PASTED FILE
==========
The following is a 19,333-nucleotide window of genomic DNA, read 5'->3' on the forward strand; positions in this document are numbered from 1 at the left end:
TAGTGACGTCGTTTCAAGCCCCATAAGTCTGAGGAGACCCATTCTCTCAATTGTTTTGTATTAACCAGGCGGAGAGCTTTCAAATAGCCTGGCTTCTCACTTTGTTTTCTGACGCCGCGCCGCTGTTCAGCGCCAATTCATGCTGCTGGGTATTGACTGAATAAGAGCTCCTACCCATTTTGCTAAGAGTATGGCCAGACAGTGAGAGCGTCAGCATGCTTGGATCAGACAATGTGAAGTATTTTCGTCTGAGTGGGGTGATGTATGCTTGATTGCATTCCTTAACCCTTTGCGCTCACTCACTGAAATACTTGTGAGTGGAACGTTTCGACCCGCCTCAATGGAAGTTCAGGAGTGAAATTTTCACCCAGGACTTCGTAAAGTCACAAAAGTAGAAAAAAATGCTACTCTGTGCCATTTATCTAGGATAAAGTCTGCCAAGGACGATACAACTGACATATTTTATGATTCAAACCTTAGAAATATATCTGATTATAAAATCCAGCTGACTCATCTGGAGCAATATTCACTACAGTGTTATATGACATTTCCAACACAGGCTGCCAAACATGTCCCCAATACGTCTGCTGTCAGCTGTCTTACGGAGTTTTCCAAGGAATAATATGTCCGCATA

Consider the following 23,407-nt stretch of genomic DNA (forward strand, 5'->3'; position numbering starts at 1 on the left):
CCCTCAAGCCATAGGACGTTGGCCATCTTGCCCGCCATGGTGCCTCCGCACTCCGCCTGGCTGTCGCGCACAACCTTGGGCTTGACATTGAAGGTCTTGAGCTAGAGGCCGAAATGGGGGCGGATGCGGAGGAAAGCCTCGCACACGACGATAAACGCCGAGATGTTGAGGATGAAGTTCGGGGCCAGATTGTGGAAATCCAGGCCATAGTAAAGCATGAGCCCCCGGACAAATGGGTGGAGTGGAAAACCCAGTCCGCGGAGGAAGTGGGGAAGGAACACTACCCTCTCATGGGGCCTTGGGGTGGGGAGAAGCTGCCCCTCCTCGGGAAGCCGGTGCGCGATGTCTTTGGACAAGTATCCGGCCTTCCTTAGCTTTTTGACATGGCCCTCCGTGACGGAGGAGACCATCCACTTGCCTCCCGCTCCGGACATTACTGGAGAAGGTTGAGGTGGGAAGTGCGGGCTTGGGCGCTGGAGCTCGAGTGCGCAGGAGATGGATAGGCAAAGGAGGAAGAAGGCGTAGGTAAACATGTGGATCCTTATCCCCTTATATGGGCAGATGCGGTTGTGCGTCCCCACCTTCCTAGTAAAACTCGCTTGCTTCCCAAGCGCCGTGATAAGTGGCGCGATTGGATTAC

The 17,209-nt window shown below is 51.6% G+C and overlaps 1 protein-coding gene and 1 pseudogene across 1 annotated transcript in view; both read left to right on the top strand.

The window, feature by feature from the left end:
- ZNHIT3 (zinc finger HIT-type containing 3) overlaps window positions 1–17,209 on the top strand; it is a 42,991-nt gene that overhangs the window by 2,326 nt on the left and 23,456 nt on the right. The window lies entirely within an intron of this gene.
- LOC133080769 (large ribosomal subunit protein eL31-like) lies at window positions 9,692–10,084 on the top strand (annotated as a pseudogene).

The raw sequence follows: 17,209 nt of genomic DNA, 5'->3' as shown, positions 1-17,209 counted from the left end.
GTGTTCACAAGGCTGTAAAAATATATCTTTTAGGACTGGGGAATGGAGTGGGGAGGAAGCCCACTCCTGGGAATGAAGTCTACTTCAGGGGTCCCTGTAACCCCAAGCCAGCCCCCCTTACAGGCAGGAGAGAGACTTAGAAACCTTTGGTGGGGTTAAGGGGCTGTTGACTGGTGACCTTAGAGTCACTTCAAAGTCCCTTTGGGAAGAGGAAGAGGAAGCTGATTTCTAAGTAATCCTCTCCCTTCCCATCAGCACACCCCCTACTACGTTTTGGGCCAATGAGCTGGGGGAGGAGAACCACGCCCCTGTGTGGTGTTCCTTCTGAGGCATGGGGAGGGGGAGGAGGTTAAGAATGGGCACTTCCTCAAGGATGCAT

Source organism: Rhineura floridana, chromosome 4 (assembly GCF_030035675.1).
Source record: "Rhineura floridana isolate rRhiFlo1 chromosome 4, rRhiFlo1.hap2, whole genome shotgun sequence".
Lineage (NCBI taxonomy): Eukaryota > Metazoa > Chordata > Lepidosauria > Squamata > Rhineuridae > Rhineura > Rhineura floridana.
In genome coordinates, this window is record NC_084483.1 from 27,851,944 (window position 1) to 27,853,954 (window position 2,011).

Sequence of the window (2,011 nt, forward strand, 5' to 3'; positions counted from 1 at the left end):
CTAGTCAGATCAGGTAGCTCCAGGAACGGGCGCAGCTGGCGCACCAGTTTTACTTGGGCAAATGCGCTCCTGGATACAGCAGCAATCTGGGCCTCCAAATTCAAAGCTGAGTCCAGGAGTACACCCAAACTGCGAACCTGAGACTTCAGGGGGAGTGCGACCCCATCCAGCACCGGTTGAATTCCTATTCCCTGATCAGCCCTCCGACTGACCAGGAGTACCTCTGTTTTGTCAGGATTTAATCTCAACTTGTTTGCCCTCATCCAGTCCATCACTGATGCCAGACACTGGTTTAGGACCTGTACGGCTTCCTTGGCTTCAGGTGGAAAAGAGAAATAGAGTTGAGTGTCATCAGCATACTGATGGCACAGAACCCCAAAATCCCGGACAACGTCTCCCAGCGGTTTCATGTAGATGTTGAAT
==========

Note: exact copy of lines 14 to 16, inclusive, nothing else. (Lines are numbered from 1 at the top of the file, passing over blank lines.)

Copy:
In genome coordinates, this window is record NC_084483.1 from 27,851,944 (window position 1) to 27,853,954 (window position 2,011).

Sequence of the window (2,011 nt, forward strand, 5' to 3'; positions counted from 1 at the left end):
CTAGTCAGATCAGGTAGCTCCAGGAACGGGCGCAGCTGGCGCACCAGTTTTACTTGGGCAAATGCGCTCCTGGATACAGCAGCAATCTGGGCCTCCAAATTCAAAGCTGAGTCCAGGAGTACACCCAAACTGCGAACCTGAGACTTCAGGGGGAGTGCGACCCCATCCAGCACCGGTTGAATTCCTATTCCCTGATCAGCCCTCCGACTGACCAGGAGTACCTCTGTTTTGTCAGGATTTAATCTCAACTTGTTTGCCCTCATCCAGTCCATCACTGATGCCAGACACTGGTTTAGGACCTGTACGGCTTCCTTGGCTTCAGGTGGAAAAGAGAAATAGAGTTGAGTGTCATCAGCATACTGATGGCACAGAACCCCAAAATCCCGGACAACGTCTCCCAGCGGTTTCATGTAGATGTTGAAT